In a surprise, Sherrod Brown says he won't run in 2020

The Democratic senator from Ohio had been on a tour of early voting states, and his decision caught some political watchers off guard.
Image: Sen. Sherrod Brown, D-Ohio, speaks at a campaign rally in Cleveland on June 13, 2016.
Sen. Sherrod Brown, D-Ohio, at a campaign rally in Cleveland on June 13, 2016.Angelo Merendino / Getty Images file

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By Jane C. Timm

Sen. Sherrod Brown of Ohio announced Thursday that he will not run for president.

The surprise announcement comes after a two-month tour through early voting states, which many believed was the building blocks of a presidential campaign.

"I will keep calling out Donald Trump and his phony populism. I will keep fighting for all workers across the country. And I will do everything I can to elect a Democratic President and a Democratic Senate in 2020. The best place for me to make that fight is in the United States Senate," Brown said in a statement.

Dubbed the "Dignity of Work Tour," Brown's spin through early voting states zeroed in on working-class voters with a populist message. He talked up raising the federal higher minimum wage, the importance of unions and tax cuts for lower-income Americans.

In a statement, however, Brown said he felt that other Democrats were seizing on those same ideas.

“Connie and I have spent the last few months traveling around the country to make dignity of work a centerpiece of Democrats’ 2020 campaign, and we are so grateful to everyone who has welcomed us into their communities and into their lives," he said, referring to his wife, Connie Schultz. "We've seen candidates begin taking up the dignity of work fight, and we have seen voters across the country demanding it — because dignity of work is a value that unites all of us. It is how we beat Trump, and it is how we should govern."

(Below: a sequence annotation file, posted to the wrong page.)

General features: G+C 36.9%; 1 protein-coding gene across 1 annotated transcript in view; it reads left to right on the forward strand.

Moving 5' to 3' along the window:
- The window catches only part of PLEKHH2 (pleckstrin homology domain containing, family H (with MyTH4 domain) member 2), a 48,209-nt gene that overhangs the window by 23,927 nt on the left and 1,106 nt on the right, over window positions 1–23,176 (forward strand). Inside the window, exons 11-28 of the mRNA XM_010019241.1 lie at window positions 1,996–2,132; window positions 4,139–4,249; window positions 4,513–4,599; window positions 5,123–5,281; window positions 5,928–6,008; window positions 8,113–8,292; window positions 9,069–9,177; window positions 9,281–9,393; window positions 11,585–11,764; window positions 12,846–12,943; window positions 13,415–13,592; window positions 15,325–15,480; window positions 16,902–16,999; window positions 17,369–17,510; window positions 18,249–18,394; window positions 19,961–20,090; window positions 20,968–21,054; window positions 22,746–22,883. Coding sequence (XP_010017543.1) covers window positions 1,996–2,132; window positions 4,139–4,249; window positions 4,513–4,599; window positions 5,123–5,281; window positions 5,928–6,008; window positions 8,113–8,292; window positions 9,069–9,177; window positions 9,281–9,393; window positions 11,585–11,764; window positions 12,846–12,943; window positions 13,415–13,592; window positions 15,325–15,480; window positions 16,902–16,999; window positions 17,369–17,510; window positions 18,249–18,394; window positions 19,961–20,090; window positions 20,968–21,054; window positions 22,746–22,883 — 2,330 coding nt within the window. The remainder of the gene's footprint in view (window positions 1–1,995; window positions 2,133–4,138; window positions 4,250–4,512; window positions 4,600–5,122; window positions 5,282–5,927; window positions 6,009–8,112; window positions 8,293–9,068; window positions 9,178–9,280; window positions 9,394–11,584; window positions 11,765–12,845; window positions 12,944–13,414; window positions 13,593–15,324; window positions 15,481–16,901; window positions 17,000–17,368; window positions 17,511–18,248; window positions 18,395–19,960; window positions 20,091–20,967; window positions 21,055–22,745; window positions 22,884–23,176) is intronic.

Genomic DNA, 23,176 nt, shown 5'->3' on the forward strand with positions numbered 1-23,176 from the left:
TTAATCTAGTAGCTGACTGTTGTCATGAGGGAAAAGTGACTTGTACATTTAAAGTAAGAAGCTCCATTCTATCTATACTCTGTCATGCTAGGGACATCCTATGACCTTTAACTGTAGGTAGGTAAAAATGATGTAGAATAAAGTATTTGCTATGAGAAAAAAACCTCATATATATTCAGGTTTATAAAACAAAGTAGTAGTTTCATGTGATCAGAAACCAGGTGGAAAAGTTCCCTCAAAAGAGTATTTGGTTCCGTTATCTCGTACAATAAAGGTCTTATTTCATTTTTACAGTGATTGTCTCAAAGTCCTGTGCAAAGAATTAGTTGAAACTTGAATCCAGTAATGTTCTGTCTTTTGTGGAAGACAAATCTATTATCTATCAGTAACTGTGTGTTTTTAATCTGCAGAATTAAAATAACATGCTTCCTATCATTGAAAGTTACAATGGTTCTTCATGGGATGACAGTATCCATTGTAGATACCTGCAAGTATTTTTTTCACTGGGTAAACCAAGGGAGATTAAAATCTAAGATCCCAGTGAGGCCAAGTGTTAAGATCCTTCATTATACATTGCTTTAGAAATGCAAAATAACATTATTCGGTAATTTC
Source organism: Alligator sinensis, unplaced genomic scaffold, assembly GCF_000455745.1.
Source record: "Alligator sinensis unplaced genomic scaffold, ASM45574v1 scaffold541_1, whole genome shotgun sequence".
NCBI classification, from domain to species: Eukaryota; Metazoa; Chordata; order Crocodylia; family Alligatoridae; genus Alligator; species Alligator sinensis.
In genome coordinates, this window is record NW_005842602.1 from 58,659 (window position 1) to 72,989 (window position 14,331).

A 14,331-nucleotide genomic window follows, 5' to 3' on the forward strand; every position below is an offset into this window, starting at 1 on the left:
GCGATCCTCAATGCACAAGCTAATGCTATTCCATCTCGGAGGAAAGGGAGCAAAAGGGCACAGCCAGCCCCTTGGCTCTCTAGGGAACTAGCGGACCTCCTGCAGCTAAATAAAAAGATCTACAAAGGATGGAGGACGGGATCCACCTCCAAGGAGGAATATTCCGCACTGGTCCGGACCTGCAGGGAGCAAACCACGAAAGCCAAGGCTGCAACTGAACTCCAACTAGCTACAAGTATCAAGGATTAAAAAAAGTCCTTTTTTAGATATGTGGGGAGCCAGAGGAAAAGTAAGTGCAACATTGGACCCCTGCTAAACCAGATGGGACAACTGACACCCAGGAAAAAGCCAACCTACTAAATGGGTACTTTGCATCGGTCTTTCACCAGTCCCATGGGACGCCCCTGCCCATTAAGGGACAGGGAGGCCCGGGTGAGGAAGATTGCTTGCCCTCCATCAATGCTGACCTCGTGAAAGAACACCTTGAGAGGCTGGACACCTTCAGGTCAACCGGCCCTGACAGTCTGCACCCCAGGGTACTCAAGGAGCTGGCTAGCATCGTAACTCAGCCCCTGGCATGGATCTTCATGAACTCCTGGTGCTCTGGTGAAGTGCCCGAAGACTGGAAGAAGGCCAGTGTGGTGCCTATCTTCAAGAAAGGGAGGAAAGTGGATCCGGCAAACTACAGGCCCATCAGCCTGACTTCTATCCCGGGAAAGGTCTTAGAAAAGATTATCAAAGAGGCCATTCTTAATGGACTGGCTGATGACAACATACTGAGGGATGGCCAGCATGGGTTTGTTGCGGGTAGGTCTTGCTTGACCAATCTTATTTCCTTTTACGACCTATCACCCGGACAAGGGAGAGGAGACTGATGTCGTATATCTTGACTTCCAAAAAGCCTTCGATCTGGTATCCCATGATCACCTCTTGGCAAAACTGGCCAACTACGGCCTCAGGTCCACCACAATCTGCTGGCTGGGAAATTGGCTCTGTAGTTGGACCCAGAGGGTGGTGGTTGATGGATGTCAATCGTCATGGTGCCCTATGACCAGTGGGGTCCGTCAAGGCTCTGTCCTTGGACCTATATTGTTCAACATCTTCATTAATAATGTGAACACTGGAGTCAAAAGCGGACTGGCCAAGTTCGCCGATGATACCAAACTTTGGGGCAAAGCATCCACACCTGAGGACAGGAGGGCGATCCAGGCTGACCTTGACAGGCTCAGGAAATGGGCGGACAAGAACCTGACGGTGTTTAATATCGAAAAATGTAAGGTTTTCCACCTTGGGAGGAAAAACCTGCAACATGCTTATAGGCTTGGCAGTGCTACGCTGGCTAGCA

Brown told reporters Thursday that former Vice President Joe Biden — who is weighing a potential bid and would have a similar appeal to working-class voters — had "zero impact" on his decision not to get in the race.

"I'm choosing this because I think I can do better here," he said, referring to the Senate.

Brown and his wife tweeted about the decision.

"I still think @SenSherrodBrown would be a wonderful president," Schultz wrote in one tweet.

Ohio is a swing state in presidential races, one that would have been tough for Democrats to retain if Brown were to win the nomination.

Garrett Haake contributed.